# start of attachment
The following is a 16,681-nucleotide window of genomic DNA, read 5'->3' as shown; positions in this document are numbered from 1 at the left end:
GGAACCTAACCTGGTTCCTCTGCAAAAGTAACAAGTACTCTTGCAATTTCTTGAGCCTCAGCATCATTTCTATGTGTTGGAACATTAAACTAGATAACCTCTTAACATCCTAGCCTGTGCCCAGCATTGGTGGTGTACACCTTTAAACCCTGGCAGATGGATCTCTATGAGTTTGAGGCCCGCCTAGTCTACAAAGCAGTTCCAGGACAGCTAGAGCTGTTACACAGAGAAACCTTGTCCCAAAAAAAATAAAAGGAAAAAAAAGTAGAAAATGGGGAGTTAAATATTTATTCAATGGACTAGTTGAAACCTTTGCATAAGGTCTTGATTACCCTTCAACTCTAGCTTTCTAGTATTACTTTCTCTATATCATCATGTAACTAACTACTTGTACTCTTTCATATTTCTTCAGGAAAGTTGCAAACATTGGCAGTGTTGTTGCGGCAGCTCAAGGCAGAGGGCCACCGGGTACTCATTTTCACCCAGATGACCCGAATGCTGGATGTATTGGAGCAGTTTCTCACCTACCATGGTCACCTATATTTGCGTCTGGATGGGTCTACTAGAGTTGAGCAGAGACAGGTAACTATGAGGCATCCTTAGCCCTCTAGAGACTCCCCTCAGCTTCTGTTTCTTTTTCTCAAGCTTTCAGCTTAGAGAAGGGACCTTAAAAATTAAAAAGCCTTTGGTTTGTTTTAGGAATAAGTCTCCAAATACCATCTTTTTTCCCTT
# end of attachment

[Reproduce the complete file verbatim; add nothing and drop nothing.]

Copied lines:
The following is a 16,681-nucleotide window of genomic DNA, read 5'->3' as shown; positions in this document are numbered from 1 at the left end:
GGAACCTAACCTGGTTCCTCTGCAAAAGTAACAAGTACTCTTGCAATTTCTTGAGCCTCAGCATCATTTCTATGTGTTGGAACATTAAACTAGATAACCTCTTAACATCCTAGCCTGTGCCCAGCATTGGTGGTGTACACCTTTAAACCCTGGCAGATGGATCTCTATGAGTTTGAGGCCCGCCTAGTCTACAAAGCAGTTCCAGGACAGCTAGAGCTGTTACACAGAGAAACCTTGTCCCAAAAAAAATAAAAGGAAAAAAAAGTAGAAAATGGGGAGTTAAATATTTATTCAATGGACTAGTTGAAACCTTTGCATAAGGTCTTGATTACCCTTCAACTCTAGCTTTCTAGTATTACTTTCTCTATATCATCATGTAACTAACTACTTGTACTCTTTCATATTTCTTCAGGAAAGTTGCAAACATTGGCAGTGTTGTTGCGGCAGCTCAAGGCAGAGGGCCACCGGGTACTCATTTTCACCCAGATGACCCGAATGCTGGATGTATTGGAGCAGTTTCTCACCTACCATGGTCACCTATATTTGCGTCTGGATGGGTCTACTAGAGTTGAGCAGAGACAGGTAACTATGAGGCATCCTTAGCCCTCTAGAGACTCCCCTCAGCTTCTGTTTCTTTTTCTCAAGCTTTCAGCTTAGAGAAGGGACCTTAAAAATTAAAAAGCCTTTGGTTTGTTTTAGGAATAAGTCTCCAAATACCATCTTTTTTCCCTT